Bonnie Hayes With The Wild Combo
Bonnie Hayes With The Wild Combo
Due perhaps to the label's (Slash) limited muscle, the record was only regionally successful, but stands as one of the first great punk/pop records, and as a signpost pointing to the later success of west coast punk/pop girl-fronted bands The Bangles, The Go-Go's and No Doubt. 1982 brought the release of "Brave New Girl", on Hayes' and producer Steve Savage's Bondage Records. This sophomore effort expands even further the broad musical range of "Good Clean Fun", ratcheting up the sophistication of the earlier release, in the material as well as the production. "After Hours" is a soaring ballad, while "Night Baseball" and "Brave New Girl" bring a distinctive power pop tilt to its new wave core and hint at things to come in Hayes' writing. Late 1980s and beyond Hayes signed with Chrysalis Records and, in 1987 released "Bonnie Hayes", produced by Stuart Levine (UB40). This album, recorded and mixed in Los Angeles, favors Bonnie's pop sensibility and, with layered horns, sheets of keyboards, dense backing vocals, and lots of processed reverb, the production colors of choice in the L.A.
pop scene at the time. "Some Guys", "The Real Thing" and "Time Stands Still" are standouts. The record was not a commercial success. In 1988, Hayes and Savage, having signed a deal with Miles Copeland and IRS, went into Soma Studios in SF for what would turn out to be the seminal recording of their career together. The duo was joined by Bonnie's brother Chris (HLN) and Wild Combo member Paul Davis on guitars, Bennie Reitveld (Santana, Miles Davis) on Bass and powerhouse Dennis Chambers (Parliament, John Scofield), holding down the drum chair.
What transpired over those 7 days is described by all who were there in reverent superlatives. Fittingly, the album was never released, and is now known simply as "The Lost Record" by Hayes. This recording is Hayes at her absolute best, both as a writer and a performer. It moves from one great song to another to another.
"Dream of Love", "He's Got the Touch", "Moment of True Feeling, "Drunk on Love", and "Sure of You", could be hits even at this writing (2008) and there's a remake of "Rochambeau" from the first record which, Chambers absolutely commands. Still, for all its glory, and all its great songs, only "Love Letter" ever saw the light of day, when it was covered by Bonnie Raitt on 1989's "Nick of Time". Later that year Hayes joined the traveling band of former Go-Go Belinda Carlisle for a world tour. She has also toured with Billy Idol (1991-2) and Bruce Springsteen (2000). In 1989, Bonnie Raitt heard Hayes' catalog (They shared a music publisher), and chose "Love Letter" and "Have a Heart" for her comeback release "Nick of Time". The album was a smash hit, selling over 6 million copies in the US alone, and winning the Grammy for Record of the Year.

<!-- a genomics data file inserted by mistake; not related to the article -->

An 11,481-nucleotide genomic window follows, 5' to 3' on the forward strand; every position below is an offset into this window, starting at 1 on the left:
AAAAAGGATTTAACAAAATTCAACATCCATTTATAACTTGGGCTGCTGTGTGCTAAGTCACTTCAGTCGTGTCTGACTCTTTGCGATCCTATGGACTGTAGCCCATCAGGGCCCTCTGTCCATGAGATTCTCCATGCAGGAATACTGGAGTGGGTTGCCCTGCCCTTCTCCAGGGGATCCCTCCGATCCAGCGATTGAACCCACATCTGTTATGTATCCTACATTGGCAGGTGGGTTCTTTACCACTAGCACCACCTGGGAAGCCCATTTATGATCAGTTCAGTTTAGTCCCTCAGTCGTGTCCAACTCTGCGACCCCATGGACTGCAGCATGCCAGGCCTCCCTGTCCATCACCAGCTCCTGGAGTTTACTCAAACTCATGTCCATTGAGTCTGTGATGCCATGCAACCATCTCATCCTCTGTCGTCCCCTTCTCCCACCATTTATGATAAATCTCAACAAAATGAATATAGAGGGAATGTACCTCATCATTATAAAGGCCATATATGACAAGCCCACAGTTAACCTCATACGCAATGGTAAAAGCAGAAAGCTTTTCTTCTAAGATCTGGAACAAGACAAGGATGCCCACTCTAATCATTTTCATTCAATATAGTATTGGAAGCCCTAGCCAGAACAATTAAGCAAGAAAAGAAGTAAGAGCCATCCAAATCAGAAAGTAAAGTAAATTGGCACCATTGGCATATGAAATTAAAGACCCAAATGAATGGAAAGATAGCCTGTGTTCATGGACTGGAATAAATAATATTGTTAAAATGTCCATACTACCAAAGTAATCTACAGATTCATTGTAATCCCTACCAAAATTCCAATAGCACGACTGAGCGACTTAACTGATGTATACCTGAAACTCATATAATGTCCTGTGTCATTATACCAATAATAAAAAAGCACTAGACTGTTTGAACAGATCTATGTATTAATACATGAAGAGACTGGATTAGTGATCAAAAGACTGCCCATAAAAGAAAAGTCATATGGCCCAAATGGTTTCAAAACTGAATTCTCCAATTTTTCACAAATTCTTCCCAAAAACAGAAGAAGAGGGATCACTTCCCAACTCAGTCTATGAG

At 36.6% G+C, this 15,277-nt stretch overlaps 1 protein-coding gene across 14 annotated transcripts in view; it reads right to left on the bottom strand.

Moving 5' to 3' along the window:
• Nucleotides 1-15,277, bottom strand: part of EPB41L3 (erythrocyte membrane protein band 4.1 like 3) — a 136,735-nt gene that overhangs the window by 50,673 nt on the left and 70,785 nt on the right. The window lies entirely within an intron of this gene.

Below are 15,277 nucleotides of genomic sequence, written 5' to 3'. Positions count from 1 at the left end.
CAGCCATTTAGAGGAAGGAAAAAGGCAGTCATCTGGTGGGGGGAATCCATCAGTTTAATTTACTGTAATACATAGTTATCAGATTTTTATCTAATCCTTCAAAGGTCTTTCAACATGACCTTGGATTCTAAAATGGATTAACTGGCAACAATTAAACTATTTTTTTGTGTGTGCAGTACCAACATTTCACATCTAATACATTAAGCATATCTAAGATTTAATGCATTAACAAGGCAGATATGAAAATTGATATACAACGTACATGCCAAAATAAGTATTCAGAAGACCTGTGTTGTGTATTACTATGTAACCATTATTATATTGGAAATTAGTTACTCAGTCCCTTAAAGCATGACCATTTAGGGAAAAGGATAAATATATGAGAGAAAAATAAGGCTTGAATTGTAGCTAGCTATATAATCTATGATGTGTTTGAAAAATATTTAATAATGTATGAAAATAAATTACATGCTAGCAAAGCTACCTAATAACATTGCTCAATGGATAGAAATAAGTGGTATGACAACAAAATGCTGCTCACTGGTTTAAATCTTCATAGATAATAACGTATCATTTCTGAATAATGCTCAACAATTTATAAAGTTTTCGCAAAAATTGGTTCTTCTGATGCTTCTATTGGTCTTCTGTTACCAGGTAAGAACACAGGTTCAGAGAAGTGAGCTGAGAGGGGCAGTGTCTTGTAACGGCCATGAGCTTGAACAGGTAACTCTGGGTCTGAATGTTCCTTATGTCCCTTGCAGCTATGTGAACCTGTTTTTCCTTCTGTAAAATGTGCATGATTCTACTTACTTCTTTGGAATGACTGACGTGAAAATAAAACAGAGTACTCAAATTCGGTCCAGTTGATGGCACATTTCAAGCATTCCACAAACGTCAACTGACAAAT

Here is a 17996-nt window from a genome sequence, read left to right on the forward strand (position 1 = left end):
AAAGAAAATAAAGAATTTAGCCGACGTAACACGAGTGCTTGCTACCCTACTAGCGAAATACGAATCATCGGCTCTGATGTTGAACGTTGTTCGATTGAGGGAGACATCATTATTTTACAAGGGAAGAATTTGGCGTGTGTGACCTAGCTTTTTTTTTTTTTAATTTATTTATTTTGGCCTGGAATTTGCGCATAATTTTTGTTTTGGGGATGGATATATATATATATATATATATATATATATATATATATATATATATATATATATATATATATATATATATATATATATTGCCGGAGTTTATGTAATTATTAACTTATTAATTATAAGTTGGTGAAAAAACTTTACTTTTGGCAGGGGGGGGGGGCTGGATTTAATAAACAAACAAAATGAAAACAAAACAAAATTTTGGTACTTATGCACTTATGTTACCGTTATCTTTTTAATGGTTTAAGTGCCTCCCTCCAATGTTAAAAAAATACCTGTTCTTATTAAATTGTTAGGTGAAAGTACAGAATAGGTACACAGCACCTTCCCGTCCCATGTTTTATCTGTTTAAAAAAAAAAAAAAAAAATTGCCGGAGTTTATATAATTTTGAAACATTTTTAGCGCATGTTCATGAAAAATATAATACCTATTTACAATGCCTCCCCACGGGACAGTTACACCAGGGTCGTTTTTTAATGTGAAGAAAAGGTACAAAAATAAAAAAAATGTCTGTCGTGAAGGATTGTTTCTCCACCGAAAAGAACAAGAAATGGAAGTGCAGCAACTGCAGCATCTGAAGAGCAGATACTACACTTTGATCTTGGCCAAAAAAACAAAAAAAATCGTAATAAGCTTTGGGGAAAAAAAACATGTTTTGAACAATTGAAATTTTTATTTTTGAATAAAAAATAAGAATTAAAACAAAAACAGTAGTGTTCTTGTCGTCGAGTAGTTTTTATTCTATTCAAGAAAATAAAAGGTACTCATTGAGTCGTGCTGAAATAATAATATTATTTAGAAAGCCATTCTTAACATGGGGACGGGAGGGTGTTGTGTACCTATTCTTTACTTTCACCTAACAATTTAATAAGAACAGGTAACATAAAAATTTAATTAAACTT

The Hayes-penned "Have a Heart" was the top charting song on the album, rising to number 3 on the Adult Contemporary Chart. Although this gave Hayes her first commercial success, she was known in the business from that point on as a songwriter, to the detriment of her career as a performer. Hayes went on to place many songs with other artists. Including Bette Midler, Natalie Cole, Robert Cray, David Crosby, Cher, and Booker T and the MGs. In 1996, Hayes recorded "Empty Sky" in Los Angeles, with Savage back in the producer's chair.
Drawing on session players Keith Brown (bass), Alvino Bennett (drums) to hold down the rhythm session, with brother Chris playing guitar, and a guest appearance by Huey Lewis playing harmonica in the endout of a haunting, funky version of Bobby Gentry's "Ode to Billy Joe". This release is a toned-down, but beautiful follow-up to the stillborn IRS project. "Out of the Loop" is a jazz ballad Harold Arlen would be proud to claim, while the insidiously catchy "Things You Left Behind" and the Brazil-flavored "Hieroglyphics" deliver the unique quality of Hayes' writing as well as any of her previous work. "Bottomless", written for Hayes' daughter and later covered by Bette Midler, could well be her most beautiful effort to date. 2003's "Love in the Ruins" features Ted O'Connell on guitar, brother Kevin back on the drum throne, Reitveld and Darryl Anders on bass, a slew of good material and a capricious rough-edged quality evocative of Hayes' first record.
"Stealing Roses", "I Can't Stop", and "Still Wild" are Hayes through and through and demonstrate that, even after a 25 year career in pop, nobody writes quite like her. Bonnie Hayes is the sister of Chris Hayes, former lead guitarist of Huey Lewis and the News, and Kevin Hayes, drummer with the Robert Cray Band. Songwriting Teacher Bonnie Hayes began her teaching career as a keyboard instructor at Family Light Music School in Sausalito, CA, a small private school whose staff also included Michael Bloomfield (Electric Flag, Super Session), John Cippolina (Quicksilver Messenger Service, brother of Mario Cippolina, who played bass with Huey Lewis and the News) and Toni Brown (Joy of Cooking). She continues to teach various aspects of songwriting. Students of hers have won various songwriting prizes, such as: * the John Lennon songwriting contest * the WCSA songwriting contest * the Soulmaking contest Read more on Last.fm. User-contributed text is available under the Creative Commons By-SA License; additional terms may apply..
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